Frustrated with what they consider a lack of action from local officials, Tarrant County activists are going directly to the federal government to ask for an investigation of the Tarrant County Jail.
Fort Worth’s Broadway Baptist Church, alongside activist groups ICE Out of Tarrant and United Fort Worth, are gathering signatures on a letter to the U.S. Department of Justice, which they plan to send out at the end of the month. Students and faculty at the Texas A&M University School of Law’s Civil Rights Clinic represent the activist groups and put together the letter.
ICE Out of Tarrant community organizer Jonathan Guadian has been advocating for better jail conditions, and more jail transparency, for years. He and the other groups decided to send the letter to the Department of Justice because the Tarrant County Commissioners Court, which oversees county government, has not held the sheriff’s office accountable, he said.
“It’s a pattern that seems to repeat itself,” Guadian said. “A person dies and an investigation is held by them, and then the same issue happens the next week, the next month. We want to break that cycle.”
Data from the Texas Attorney General’s Office shows that at least 52 people have died in Tarrant County Jail custody since 2017, some after alleged mistreatment and neglect.
The death rate in the jail is unacceptable, and the Tarrant County Sheriff’s Office – which runs the jail – has been less than transparent about the deaths, the letter argues.
“Without swift and effective intervention, the people of Tarrant County will lose many more community members to violence and mistreatment in the Tarrant County Jail,” the letter states.
The 39-page letter compiles news reports and public records about alleged abuses in the jail. There’s the death of Javonte Myers, who died of a seizure disorder behind bars in 2020. His jailers were indicted for lying about checking on him. Then there’s the case of Kelly Masten, a disabled woman who left the jail in a coma in 2022.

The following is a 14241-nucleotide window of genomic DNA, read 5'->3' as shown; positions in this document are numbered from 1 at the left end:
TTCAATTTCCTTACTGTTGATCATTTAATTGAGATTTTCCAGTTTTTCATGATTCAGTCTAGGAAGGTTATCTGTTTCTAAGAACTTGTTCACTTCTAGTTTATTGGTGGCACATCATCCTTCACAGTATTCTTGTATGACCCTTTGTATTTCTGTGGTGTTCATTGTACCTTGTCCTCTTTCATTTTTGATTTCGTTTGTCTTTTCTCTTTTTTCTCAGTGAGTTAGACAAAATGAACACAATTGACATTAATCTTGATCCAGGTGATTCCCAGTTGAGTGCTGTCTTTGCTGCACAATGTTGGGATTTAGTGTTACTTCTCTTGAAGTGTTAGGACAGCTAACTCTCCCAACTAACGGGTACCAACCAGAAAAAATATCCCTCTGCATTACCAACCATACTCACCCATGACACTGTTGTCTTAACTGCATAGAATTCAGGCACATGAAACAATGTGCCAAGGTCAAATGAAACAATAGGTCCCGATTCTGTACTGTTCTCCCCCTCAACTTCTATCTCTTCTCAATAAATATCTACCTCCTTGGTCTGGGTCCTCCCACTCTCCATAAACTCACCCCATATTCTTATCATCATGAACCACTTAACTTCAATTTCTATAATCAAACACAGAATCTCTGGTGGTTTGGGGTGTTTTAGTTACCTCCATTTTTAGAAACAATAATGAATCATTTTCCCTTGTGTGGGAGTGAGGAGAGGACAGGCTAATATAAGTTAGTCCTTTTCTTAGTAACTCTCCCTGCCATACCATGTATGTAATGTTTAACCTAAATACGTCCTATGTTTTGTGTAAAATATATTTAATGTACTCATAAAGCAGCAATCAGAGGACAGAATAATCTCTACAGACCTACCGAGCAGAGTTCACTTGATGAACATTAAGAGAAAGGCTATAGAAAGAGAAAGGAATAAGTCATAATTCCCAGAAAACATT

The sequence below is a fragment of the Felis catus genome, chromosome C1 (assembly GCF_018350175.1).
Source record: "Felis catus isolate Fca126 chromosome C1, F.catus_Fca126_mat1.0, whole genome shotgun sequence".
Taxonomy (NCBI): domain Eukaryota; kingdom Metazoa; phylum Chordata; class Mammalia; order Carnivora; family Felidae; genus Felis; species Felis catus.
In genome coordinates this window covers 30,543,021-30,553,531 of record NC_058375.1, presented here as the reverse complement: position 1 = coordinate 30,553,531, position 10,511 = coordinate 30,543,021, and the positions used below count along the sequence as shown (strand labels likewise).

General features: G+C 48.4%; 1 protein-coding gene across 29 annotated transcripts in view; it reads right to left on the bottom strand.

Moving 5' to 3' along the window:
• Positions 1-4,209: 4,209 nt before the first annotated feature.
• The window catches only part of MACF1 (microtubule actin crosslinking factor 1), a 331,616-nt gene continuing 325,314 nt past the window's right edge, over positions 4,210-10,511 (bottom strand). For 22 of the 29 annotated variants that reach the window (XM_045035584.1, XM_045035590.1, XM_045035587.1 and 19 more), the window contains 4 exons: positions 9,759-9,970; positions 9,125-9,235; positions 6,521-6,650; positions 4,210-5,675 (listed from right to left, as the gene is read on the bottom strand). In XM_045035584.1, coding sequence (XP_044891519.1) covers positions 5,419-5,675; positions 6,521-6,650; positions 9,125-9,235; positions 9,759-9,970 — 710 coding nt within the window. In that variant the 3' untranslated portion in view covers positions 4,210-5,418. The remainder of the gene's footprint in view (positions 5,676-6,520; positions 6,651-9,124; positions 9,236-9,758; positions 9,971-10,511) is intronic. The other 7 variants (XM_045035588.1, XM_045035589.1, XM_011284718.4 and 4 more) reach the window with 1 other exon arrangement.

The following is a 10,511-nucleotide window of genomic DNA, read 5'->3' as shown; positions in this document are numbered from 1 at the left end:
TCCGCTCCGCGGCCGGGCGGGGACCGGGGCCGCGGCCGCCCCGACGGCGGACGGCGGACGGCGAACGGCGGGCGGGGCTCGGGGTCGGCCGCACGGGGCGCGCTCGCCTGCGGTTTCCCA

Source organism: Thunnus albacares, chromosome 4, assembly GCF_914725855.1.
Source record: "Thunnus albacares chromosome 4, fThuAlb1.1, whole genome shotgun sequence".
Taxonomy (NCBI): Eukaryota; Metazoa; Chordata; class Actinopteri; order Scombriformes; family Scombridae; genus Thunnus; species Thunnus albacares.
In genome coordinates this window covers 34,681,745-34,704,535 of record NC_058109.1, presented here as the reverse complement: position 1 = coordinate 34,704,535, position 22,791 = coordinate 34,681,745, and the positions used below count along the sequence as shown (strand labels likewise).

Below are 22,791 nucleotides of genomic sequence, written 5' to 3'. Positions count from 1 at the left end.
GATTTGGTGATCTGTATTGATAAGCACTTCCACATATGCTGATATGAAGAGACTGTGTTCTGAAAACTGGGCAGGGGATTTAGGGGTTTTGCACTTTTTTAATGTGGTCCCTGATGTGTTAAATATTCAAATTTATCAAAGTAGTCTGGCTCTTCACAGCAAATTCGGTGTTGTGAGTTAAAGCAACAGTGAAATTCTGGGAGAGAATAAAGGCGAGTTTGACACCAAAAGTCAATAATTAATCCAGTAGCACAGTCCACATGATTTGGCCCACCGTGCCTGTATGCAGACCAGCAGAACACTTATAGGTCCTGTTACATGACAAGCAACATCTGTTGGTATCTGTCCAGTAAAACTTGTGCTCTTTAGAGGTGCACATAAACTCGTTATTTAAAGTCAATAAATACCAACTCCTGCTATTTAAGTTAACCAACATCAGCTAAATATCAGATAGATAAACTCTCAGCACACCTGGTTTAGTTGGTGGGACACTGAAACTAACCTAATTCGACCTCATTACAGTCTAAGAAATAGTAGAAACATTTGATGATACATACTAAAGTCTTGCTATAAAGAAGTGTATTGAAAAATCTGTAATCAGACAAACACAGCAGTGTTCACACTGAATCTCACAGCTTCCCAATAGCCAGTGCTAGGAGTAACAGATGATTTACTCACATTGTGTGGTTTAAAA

Activists have focused in recent months on the case of Robert Miller, a man who died in Tarrant County Jail custody in 2019. His official cause of death was listed as a sickle cell crisis, but a Fort Worth Star-Telegram investigation found he likely didn’t have sickle cell and probably died because jailers pepper-sprayed him multiple times at close range.
After the Star-Telegram’s reporting, the county hired a third-party expert to review Miller’s autopsy. But KERA reported in April that the county never sent that expert anything to review, and Miller’s family and community members are still waiting for answers.
The Tarrant County Sheriff’s Office did not respond to a request for comment before this story’s deadline, but Sheriff Bill Waybourn defended his jail at a press conference in April, the Star-Telegram reported.
“At no time has a jailer been at fault for hurting or abusing or, absolutely, as terms of murdering have been used, that has never occurred,” Waybourn said.
The activists’ letter to the Department of Justice criticized the county’s lack of transparency when it comes to jail deaths. Attorneys for Robert Miller’s widow, Shanelle Jenkins, say it’s been a struggle for her to get any information about her husband’s death. Jenkins told the Star-Telegram she learned he was dead from a newspaper article.
One of the goals of the letter and the petition is to force the jail to be more open with information, said Sara Zampierin, a Texas A&M University School of Law professor and director of the school’s new Civil Rights Clinic, which started in January.
The Civil Rights Clinic works with local organizations to help advocate for civil rights issues.
Broadway Baptist, United Fort Worth and ICE Out of Tarrant are clients of the clinic. Zampierin and her law students researched and wrote the letter to the Department of Justice.
The complaint will be submitted under the Civil Rights of Institutionalized Persons Act, which allows the Department of Justice to investigate systemic violations of constitutional rights in jails, Zampierin explained.
“Then, if they find such violations in their investigation, they can either engage with the county to agree on necessary reforms or file a lawsuit to remedy the problems,” Zampierin said.
The Department of Justice has intervened twice in county jails in Texas, according to its website. The department investigated the Dallas County Jail in 2005 and mandated “comprehensive reforms” in medical care, mental health care and sanitation. The county made progress on those issues and agreed to further federal monitoring in 2012.
In 2009, the Department of Justice found “unconstitutional conditions” at the Harris County Jail, which failed to provide people in custody with proper medical care and didn’t protect them from physical harm.
That kind of investigation is much-needed in Tarrant County, said Ryon Price, the senior pastor of Broadway Baptist Church. Price and his congregants are frequent speakers at Tarrant County Commissioners Court meetings, and one of their most common requests is more transparency about the jail.
“The Tarrant County Jail is a sealed tomb,” Price said. “We are asking the Department of Justice to help us open it up, in order that the truth can be found and lives can be saved.”
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